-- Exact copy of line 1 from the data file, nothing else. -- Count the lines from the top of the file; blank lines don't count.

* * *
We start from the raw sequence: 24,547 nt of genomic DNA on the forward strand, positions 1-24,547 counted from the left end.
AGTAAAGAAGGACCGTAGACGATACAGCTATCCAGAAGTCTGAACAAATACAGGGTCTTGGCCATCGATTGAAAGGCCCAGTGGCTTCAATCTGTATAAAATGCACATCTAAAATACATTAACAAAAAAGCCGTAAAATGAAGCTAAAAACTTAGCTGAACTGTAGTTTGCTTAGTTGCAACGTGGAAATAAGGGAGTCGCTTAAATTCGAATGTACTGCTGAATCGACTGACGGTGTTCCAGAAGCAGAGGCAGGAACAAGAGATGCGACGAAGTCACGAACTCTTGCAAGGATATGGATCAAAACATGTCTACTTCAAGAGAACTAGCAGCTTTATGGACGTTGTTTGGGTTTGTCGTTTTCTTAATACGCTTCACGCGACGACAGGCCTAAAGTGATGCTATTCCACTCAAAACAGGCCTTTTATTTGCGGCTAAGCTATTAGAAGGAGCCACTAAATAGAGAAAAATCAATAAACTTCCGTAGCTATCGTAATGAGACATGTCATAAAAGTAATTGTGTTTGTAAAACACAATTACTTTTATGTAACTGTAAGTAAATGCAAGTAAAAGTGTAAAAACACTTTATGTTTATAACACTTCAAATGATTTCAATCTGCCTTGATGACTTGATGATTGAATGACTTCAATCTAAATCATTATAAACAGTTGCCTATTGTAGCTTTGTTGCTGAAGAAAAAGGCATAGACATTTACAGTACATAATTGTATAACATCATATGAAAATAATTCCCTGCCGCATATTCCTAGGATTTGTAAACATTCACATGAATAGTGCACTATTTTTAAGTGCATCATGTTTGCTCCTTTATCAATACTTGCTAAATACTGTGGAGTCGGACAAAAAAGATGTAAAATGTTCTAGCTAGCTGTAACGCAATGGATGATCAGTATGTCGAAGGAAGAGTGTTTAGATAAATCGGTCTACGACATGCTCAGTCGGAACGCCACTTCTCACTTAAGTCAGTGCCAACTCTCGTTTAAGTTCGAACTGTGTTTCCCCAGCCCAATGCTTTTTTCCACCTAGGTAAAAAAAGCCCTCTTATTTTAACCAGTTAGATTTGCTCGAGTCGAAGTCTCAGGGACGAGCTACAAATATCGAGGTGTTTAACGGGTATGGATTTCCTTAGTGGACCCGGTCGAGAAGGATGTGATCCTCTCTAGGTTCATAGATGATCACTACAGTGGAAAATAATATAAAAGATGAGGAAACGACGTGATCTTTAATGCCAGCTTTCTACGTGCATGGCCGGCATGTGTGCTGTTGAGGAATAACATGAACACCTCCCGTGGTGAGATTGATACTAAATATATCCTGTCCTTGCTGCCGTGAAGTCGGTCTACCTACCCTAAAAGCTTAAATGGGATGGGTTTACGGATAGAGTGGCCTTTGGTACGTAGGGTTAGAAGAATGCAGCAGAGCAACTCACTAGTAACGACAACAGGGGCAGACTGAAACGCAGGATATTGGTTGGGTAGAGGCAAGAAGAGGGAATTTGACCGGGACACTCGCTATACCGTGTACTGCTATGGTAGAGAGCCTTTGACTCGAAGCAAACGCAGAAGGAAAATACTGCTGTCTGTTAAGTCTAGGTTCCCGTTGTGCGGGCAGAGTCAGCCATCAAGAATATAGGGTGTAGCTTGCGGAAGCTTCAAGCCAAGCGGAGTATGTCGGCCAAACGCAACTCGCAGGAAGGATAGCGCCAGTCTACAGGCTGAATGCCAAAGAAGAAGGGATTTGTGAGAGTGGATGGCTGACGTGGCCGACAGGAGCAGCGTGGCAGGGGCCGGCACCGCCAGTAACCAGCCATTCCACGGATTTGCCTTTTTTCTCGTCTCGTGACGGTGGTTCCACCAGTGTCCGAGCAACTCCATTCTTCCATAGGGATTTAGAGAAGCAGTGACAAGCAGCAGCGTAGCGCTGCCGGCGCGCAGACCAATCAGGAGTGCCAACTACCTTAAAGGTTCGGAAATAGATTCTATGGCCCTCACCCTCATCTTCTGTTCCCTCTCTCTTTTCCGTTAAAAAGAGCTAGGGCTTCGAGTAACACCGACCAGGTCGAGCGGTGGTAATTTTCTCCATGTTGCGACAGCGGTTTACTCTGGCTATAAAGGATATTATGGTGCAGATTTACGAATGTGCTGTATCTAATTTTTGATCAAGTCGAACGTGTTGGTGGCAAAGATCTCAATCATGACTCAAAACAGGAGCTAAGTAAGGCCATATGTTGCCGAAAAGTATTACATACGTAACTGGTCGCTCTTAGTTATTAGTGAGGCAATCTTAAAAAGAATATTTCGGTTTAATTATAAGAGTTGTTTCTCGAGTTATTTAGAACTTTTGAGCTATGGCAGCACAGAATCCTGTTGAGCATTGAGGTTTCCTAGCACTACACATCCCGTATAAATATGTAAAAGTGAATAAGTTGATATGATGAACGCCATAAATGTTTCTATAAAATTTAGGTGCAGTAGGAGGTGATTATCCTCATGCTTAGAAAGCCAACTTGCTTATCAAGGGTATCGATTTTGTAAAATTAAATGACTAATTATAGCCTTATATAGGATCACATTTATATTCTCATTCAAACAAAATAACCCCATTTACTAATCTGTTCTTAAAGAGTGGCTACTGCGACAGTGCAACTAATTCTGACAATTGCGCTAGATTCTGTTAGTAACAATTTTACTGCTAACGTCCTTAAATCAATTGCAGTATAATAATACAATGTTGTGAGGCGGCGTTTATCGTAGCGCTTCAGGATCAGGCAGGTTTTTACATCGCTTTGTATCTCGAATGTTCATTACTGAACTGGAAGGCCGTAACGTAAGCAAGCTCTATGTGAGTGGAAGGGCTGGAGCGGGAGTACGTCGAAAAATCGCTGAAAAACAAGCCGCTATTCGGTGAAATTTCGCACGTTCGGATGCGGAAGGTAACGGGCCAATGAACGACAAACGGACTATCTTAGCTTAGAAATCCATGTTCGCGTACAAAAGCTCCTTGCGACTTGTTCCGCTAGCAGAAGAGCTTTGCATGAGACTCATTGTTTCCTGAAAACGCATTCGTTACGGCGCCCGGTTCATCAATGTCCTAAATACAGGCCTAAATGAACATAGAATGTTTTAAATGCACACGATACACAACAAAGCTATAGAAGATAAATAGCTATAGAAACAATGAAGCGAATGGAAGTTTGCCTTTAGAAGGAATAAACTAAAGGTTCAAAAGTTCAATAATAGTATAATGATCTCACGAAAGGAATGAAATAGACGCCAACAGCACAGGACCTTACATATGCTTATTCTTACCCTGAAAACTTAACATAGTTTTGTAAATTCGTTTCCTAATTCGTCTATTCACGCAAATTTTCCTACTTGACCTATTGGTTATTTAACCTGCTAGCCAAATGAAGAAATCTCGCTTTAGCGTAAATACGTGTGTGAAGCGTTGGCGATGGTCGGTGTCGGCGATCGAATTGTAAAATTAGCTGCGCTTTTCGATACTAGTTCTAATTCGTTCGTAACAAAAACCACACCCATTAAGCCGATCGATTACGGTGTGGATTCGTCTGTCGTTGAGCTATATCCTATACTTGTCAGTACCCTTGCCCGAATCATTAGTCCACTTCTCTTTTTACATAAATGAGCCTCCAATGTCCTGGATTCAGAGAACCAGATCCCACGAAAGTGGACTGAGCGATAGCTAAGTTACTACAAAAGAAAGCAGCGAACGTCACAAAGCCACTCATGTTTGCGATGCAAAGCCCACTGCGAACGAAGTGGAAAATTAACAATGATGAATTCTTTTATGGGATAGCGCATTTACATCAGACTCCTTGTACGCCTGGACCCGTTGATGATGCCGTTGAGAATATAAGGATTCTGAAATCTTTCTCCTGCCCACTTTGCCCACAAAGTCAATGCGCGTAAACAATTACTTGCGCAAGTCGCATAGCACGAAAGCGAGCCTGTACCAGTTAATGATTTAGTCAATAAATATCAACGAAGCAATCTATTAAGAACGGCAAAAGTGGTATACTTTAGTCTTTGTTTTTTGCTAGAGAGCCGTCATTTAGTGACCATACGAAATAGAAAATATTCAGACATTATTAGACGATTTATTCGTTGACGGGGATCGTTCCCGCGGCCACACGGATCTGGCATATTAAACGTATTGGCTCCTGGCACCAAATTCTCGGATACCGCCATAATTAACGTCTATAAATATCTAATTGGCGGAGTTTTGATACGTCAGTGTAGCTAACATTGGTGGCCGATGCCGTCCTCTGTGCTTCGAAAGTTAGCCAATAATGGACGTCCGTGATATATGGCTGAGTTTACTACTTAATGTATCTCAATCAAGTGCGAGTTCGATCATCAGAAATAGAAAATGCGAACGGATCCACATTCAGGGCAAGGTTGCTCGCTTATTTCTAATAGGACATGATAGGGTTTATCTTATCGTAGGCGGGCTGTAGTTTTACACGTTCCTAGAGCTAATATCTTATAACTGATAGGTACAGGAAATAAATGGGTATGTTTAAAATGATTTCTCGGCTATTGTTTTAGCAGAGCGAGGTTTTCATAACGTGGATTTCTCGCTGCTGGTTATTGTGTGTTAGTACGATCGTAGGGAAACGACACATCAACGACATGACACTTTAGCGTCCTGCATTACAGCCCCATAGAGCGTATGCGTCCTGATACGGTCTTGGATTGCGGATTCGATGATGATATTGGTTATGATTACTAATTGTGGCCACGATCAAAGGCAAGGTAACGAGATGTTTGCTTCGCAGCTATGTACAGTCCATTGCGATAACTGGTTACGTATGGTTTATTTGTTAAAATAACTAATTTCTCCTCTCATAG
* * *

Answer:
We start from the raw sequence: 24,547 nt of genomic DNA on the forward strand, positions 1-24,547 counted from the left end.